Targeting monoamine oxidase A for T cell-based cancer immunotherapy

Xi Wang, Bo Li, Yu Jeong Kim, Yu Chen Wang, Zhe Li, Jiaji Yu, Samuel Zeng, Xiaoya Ma, In Young Choi, Stefano Di Biase, Drake J. Smith, Yang Zhou, Yan Ruide Li, Feiyang Ma, Jie Huang, Nicole Clarke, Angela To, Laura Gong, Alexander T. Pham, Heesung MoonMatteo Pellegrini, Lili Yang

Research output: Contribution to journalArticlepeer-review


Monoamine oxidase A (MAO-A) is an enzyme best known for its function in the brain, where it breaks down neurotransmitters and thereby influences mood and behavior. Small-molecule MAO inhibitors (MAOIs) have been developed and are clinically used for treating depression and other neurological disorders. However, the involvement of MAO-A in antitumor immunity has not been reported. Here, we observed induction of the Maoa gene in tumor-infiltrating immune cells. Maoa knockout mice exhibited enhanced antitumor T cell immunity and suppressed tumor growth. MAOI treatment significantly suppressed tumor growth in preclinical mouse syngeneic and human xenograft tumor models in a T cell-dependent manner. Combining MAOI and anti-PD-1 treatments generated synergistic tumor suppression effects. Clinical data correlation studies associated intratumoral MAOA expression with T cell dysfunction and decreased patient survival in a broad range of cancers. We further demonstrated that MAO-A restrains antitumor T cell immunity through controlling intratumoral T cell autocrine serotonin signaling. Together, these data identify MAO-A as an immune checkpoint and support repurposing MAOI antidepressants for cancer immunotherapy.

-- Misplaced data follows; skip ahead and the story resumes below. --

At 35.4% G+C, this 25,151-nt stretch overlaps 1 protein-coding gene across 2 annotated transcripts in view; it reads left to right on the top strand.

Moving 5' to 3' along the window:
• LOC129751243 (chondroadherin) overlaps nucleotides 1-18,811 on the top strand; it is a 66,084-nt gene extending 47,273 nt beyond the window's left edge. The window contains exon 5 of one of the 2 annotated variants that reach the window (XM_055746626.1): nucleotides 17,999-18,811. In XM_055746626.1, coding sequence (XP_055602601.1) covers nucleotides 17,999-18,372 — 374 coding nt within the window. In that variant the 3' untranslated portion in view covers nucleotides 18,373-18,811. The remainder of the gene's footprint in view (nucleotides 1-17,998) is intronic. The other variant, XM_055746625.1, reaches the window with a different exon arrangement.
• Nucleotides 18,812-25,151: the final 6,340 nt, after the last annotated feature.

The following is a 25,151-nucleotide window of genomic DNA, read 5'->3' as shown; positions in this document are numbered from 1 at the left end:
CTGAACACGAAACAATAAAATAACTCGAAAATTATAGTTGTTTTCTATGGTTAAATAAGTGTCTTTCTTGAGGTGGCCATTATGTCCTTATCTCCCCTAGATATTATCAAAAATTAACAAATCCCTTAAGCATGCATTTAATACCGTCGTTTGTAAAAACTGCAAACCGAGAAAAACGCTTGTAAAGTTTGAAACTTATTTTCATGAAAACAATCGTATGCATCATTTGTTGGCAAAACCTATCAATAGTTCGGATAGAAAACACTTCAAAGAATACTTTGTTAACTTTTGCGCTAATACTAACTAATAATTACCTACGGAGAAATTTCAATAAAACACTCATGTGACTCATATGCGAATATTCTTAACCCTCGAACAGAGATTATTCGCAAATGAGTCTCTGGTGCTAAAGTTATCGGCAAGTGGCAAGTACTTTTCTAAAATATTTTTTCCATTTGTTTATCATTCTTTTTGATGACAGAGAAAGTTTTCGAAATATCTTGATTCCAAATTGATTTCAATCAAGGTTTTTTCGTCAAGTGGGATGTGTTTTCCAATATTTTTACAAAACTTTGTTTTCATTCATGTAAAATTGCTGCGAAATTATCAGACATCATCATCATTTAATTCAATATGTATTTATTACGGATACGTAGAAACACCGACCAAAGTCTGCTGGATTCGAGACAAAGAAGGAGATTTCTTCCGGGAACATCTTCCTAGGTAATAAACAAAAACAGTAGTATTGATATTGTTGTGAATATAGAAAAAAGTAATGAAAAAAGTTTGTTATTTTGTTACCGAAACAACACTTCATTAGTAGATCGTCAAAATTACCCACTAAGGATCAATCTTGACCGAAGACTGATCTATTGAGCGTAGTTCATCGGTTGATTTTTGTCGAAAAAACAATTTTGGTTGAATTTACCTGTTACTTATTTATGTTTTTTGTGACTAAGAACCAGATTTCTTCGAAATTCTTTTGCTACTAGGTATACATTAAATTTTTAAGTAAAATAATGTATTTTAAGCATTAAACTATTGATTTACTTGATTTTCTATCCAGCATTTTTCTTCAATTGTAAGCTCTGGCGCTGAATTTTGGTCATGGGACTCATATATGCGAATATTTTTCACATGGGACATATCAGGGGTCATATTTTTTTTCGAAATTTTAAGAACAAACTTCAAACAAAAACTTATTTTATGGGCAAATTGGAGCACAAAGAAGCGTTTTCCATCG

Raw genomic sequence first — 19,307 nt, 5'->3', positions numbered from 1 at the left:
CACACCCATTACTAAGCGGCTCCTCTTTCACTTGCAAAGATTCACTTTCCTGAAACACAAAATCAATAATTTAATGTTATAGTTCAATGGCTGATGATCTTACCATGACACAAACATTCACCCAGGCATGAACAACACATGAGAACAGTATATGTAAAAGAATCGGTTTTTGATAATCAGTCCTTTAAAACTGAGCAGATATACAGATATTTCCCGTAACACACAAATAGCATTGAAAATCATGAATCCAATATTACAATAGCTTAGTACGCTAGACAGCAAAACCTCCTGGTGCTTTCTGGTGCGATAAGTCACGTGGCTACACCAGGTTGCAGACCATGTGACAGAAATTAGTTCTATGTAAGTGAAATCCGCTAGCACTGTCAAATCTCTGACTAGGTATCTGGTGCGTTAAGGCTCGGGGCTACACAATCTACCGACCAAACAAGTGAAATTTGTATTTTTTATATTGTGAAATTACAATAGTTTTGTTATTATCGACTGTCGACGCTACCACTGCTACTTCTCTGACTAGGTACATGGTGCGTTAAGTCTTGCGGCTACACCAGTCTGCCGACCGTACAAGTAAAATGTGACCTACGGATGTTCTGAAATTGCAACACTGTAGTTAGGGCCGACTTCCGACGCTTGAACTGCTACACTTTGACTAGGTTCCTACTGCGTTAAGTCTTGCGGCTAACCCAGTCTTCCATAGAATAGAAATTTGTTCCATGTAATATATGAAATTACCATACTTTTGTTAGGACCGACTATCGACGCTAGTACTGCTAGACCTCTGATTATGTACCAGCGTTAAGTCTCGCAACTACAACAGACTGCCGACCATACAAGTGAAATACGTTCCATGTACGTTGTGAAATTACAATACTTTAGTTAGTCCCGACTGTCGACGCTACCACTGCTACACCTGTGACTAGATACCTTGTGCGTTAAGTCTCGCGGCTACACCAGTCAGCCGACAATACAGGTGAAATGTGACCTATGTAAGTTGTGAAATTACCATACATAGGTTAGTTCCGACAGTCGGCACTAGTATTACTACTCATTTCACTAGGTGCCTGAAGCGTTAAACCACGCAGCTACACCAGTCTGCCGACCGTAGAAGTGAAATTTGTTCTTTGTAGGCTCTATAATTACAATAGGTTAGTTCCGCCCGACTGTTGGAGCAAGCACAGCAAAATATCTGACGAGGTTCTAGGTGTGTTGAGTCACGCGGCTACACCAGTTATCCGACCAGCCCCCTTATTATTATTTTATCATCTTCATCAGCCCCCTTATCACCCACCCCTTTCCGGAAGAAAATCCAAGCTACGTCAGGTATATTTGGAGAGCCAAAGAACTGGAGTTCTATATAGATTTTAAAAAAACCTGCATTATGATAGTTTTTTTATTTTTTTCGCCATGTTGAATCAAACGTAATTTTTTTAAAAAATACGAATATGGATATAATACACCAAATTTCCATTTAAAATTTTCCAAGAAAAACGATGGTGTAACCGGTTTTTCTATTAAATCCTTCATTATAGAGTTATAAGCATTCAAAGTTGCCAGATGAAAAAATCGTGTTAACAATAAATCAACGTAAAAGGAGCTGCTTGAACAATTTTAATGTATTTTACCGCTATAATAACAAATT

Original languageEnglish (US)
Article numbereabh2383
JournalScience Immunology
Issue number59
StatePublished - May 2021
Externally publishedYes

ASJC Scopus subject areas

  • Immunology and Allergy
  • Immunology


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